New Faces at KF: Ángela Navarrete-Cruz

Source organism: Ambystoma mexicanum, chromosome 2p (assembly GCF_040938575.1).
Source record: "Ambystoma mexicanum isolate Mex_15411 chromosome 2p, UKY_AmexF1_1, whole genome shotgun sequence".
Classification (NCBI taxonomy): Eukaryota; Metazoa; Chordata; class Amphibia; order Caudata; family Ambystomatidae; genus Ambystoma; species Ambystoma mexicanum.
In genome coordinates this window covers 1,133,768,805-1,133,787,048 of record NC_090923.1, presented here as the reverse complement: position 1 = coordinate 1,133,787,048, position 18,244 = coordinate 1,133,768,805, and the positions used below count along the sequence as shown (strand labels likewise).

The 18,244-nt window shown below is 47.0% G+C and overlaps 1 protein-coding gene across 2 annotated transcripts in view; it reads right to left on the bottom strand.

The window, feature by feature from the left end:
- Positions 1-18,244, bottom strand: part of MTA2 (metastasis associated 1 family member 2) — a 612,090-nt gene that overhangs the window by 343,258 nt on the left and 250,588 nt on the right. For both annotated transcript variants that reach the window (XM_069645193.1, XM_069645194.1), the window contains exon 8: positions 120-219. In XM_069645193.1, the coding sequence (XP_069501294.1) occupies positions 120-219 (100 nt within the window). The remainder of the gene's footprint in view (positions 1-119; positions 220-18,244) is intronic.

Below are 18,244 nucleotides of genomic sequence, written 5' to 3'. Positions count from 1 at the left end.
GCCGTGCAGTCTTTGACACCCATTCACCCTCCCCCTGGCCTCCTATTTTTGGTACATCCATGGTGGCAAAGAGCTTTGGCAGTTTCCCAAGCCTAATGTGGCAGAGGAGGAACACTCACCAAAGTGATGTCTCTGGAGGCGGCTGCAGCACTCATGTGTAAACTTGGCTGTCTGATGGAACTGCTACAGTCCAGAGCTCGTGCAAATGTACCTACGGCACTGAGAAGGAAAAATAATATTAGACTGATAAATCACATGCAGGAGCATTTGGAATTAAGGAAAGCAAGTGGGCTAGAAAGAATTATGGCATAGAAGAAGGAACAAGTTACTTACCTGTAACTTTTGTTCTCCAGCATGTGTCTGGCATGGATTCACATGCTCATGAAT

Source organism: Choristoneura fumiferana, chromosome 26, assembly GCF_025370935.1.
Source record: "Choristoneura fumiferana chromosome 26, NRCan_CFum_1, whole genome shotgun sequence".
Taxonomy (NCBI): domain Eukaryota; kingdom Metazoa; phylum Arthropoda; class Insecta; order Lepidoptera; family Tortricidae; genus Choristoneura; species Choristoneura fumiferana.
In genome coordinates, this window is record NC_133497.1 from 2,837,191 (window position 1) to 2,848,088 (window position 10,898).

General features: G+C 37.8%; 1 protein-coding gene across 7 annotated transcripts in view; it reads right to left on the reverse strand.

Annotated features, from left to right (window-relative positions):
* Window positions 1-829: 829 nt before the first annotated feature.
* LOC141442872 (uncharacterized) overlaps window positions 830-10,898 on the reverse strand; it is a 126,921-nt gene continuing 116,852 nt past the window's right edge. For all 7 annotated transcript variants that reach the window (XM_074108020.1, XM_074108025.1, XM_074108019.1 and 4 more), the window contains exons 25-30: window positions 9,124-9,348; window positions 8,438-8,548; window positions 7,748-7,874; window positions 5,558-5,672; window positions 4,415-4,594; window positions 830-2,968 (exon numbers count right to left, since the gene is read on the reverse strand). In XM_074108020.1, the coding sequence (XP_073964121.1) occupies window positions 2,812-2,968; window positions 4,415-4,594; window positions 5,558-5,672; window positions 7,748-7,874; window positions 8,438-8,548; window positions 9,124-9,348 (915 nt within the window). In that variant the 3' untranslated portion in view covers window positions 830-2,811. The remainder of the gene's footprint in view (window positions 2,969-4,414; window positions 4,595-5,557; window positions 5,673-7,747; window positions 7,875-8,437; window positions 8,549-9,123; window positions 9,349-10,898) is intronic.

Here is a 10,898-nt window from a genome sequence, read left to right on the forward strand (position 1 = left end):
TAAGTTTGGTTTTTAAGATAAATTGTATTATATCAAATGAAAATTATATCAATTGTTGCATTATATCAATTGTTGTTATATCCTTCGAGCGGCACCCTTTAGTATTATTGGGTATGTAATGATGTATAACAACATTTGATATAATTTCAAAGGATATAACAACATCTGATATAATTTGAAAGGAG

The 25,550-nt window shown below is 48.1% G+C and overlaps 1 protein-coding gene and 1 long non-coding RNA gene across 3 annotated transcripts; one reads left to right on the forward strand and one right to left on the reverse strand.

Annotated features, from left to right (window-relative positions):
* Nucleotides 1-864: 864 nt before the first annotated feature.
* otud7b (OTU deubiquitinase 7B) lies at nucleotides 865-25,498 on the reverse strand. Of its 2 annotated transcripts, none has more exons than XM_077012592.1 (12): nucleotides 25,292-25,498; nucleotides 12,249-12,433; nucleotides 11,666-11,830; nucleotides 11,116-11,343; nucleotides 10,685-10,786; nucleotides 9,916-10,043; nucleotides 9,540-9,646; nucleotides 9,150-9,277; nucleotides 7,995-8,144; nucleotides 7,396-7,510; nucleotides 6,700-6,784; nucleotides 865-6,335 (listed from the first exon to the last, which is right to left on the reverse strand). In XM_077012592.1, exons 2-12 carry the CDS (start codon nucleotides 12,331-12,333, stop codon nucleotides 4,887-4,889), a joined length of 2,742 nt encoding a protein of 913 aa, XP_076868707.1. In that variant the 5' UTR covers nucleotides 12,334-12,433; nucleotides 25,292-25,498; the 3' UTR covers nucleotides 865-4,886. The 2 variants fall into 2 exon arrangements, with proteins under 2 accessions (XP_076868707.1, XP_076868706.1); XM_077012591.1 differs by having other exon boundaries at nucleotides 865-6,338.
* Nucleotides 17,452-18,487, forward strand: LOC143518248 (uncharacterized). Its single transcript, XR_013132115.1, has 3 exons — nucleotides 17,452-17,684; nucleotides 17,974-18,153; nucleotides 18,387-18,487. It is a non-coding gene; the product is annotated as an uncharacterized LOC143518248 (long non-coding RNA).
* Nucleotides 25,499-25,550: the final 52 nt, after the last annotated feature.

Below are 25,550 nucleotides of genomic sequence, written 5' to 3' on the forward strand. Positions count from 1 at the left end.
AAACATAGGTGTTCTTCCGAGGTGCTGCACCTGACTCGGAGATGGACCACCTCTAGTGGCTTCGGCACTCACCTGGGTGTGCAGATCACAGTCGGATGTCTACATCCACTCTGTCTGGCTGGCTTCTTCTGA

Ángela Navarrete-Cruz is one of this year’s international research residents at the foundation. We recently sat down for a quick chat with Ángela to talk about her work back home in Colombia and what she hopes to accomplish during her stay in Dayton. KF: Can you tell us a little bit about your work in Colombia? Ángela: I work for a foundation. The name of the foundation is FUNDEAMBIENTE. We work with rural communities and with education problems. What we want to do is to improve the dialogue between communities in my country. They wanted me to come here because we want to learn how to strengthen practices on how to begin the social work in the better way. How did you first hear about the Kettering Foundation? I was working at the University of Ibague. Ibague is a city located about 200 miles away from Bogota, the capitol of Colombia. I started teaching the theory of democracy at the University. I also want to start a program in deliberative democracy, which is not easy because it requires a lot of commitment. When I started to work with the university, I met Professor Gabriel Murillo. He made the contact and finally the foundation invited me to DDW in 2012. What kind of work were you doing before you arrived at the foundation? I was working at the National Trade Association, and I was a project manager. My husband and I decided to go to Ibague and that's the reason I started to work with the university. But previously I did a lot of social work. What about Kettering’s ideas appealed to you? At the beginning it was hard for me to understand the focus of the foundation and about their relationships between citizens, because our democracy in Colombia is very state-centered. So it was very interesting for me to realize that here in America, you have very similar problems, and you are facing them with this change of perspective. And that was something that really spoke to me when I began to know the foundation, this focus on the citizens, on the networks that you have with Universities and centers for public life. And what are you learning while you’re here? I have very general questions about the theory of deliberative democracy. And I'm trying to understand how it is focused on the citizens, the relations between citizens, instead of focusing on the relationship between citizens and the government. I also want to know if other countries, like Colombia, are capable of having these kinds of deliberative practices. I believe in the potentiality of all countries to develop these kind of practices. How do you hope to apply this work once you return to Colombia? I want to apply this work to rural sociology and strengthen my abilities to work with specific communities with my foundation. What’s something you think Americans would be surprised to know about democracy in your country? There are people working to strengthen democracy in Colombia. I think, probably you would be surprised how democracy can adapt to another context and situations. What’s the funniest thing that’s happened to you since you’ve been in Dayton? Well, I think my experience with the snow was very funny because at the beginning I didn't know the snow at all, because in Colombia, we don't have the snow. And the first day when my husband came here, he fell [laughs]! So that was funny for me [laughs]. And tornado warnings; we don't have tornadoes in Colombia. My husband and I were very scared. We didn't know what to do. But, at the end it was funny for us [laughs].